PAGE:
Articles - How DB pension schemes have reacted to market volatility


Following an extraordinary few days for the UK economy, what have been the ramifications for Defined Benefit (DB) pension schemes?. The rises in gilt yields over the last few days are at a scale and level of ferocity completely unlike anything seen since the mid-1970s. The impact on DB pension scheme liabilities has been huge, with the value of future benefits in today’s terms slashed, requiring careful consideration from all Trustees and sponsors.

 By Danielle Markham FIA, Principal and Senior Investment Consultant at Barnett Waddingham

 However, the immediate priority will vary considerably from scheme to scheme depending on liability hedging level, funding position and maturity.

 Weathering the storm
 The practical focus for many schemes with leveraged Liability-Driven Investment (LDI) in place has been to ensure that liability hedging levels can be maintained as far as possible over such a volatile period.

 Whilst schemes were generally very well placed to withstand a large call for collateral to reduce leverage (for example by having robust collateral waterfalls in place to automate the de-leveraging process as far as possible), markets have been moving at such a pace that further action has often been required to rebalance portfolios to ensure that this remains the case. As gilt markets have moved even further, and other asset classes are also feeling the strain, schemes will need to be nimble to adjust their strategy to deal with this volatility and to keep a step ahead of further rate rises.

 Schemes should also give consideration to the design of their LDI portfolios. Most hedging portfolios and liability benchmarks were designed when long-term yields were under 2%, not around 5% as they are now. Many schemes will find that their hedges are no longer in the optimal form and hedge ratios may have drifted materially away from target. Schemes should at least understand this effect.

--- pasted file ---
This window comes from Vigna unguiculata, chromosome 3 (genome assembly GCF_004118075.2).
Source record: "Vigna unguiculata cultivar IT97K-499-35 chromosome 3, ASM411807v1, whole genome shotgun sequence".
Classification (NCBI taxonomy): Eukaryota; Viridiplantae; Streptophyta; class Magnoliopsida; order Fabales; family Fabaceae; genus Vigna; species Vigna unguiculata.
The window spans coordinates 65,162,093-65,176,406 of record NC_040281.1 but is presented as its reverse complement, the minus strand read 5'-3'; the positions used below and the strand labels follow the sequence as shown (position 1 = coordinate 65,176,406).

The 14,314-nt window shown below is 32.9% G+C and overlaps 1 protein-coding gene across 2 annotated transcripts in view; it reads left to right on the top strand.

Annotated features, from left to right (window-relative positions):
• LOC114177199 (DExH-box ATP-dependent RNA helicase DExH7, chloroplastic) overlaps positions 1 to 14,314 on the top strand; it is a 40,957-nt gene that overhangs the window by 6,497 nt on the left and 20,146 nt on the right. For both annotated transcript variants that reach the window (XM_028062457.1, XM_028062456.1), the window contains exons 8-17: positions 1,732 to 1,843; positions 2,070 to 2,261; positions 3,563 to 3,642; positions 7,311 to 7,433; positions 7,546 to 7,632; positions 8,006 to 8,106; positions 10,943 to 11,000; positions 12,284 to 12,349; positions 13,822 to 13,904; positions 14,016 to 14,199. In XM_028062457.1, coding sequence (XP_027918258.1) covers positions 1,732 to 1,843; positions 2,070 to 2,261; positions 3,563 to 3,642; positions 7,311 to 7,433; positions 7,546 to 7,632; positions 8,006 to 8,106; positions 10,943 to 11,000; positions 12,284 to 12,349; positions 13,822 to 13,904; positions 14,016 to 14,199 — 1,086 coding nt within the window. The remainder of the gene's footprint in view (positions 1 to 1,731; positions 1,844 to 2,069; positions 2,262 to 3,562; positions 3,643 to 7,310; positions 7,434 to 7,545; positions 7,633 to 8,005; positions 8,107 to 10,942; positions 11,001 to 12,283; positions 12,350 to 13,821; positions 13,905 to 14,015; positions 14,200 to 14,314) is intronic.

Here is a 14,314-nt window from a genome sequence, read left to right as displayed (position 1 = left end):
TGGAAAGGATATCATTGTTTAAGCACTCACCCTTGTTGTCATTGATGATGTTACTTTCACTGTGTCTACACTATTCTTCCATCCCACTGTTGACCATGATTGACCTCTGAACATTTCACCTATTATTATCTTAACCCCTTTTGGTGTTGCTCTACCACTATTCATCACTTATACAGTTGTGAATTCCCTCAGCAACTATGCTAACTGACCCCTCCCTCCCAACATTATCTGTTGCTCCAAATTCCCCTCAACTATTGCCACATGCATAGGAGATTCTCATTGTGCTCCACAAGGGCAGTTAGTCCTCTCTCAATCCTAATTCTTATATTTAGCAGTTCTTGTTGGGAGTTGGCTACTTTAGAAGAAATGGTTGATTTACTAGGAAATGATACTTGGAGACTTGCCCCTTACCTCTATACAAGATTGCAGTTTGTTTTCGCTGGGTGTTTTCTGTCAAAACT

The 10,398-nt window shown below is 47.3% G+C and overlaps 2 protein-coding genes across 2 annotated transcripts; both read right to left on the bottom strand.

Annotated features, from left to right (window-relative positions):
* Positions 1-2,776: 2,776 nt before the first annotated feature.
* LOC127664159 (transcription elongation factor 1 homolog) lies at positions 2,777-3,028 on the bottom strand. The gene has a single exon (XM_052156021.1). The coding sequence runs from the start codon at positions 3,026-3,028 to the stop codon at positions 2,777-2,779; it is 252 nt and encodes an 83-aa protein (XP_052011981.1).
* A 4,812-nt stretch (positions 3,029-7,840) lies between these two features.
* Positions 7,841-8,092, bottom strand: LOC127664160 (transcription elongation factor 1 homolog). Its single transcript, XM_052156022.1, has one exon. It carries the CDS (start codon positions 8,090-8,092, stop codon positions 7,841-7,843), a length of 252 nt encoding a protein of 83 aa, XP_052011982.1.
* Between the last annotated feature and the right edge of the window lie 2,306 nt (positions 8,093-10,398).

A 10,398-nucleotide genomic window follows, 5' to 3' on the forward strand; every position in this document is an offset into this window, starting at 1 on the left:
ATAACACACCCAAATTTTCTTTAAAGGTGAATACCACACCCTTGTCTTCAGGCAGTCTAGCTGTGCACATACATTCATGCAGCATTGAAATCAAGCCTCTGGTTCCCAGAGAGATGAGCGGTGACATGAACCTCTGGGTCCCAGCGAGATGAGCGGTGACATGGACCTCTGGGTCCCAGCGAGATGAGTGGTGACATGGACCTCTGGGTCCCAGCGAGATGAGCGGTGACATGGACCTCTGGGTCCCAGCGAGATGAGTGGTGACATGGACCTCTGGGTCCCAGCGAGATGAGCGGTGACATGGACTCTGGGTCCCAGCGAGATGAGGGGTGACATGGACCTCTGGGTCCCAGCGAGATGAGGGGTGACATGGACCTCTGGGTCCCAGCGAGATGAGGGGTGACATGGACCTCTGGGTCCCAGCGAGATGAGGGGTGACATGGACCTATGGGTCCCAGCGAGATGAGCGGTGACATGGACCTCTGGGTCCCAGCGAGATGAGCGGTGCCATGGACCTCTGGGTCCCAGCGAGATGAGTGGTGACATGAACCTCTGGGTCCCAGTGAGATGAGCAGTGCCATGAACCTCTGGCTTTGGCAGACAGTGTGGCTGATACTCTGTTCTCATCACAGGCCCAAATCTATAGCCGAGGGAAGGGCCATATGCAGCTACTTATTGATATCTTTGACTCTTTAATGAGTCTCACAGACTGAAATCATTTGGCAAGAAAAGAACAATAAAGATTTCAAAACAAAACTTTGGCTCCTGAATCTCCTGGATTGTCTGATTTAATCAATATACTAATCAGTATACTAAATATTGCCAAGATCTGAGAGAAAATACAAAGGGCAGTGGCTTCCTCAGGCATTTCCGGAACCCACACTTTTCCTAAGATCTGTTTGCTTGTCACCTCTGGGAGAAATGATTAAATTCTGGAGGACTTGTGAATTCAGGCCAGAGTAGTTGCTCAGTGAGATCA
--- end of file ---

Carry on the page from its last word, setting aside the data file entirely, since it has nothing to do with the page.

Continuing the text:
Improvements
 The more exciting challenge is how schemes can lock into improvements in funding position. The majority of schemes will have seen the shortfall against their long-term funding position materially reduced. Schemes hedging materially less than the value of their assets against interest rate movements will have seen a stark reversal in fortune and now find themselves able to approach their endgame sooner than expected. Being able to lock into this improvement by de-risking now will help to ensure that this actually materializes over the longer term.

 That said, we foresee a short-term supply/demand imbalance in the insurance buy-out market. Supply is currently constrained by practical resourcing considerations, whereas demand is driven mostly by scheme funding levels. Insurers are likely to be increasingly picky about which deals they quote on and which they don’t.

 If demand does grow quickly, then it will become even more important to position your scheme attractively to the insurers to get their attention. Ensuring your scheme has both a clear plan to approach the market (with all stakeholders on board), and data and benefits in shipshape condition will be critical to success. Otherwise, trustees may find they simply can’t get a quote.

 Finally, there is an interesting interaction between the rise in gilt yields and TPR’s new Code of Practice on DB funding. The new regime will require schemes to be fully-funded on a ‘low-resilience’ basis by the time they are ‘significantly mature’. The problem is that ‘significantly mature’ is defined by reference to a scheme’s liability duration, which is itself a function of gilt yields.

 The remarkable rise in gilt yields will bring this date forward by several years for most schemes, reducing the time they have left to deal with any remaining deficit. Whilst not likely to be a problem for schemes who have seen their funding positions improve significantly, those schemes with high liability hedge ratios may need to readdress their journey plans, especially if they were relying mostly on investment returns to bridge the gap.

 Whilst riding the volatility in markets may feel uncomfortable in the short term, schemes that can keep their cool and take decisive actions may well find themselves in a more robust position going forwards. 

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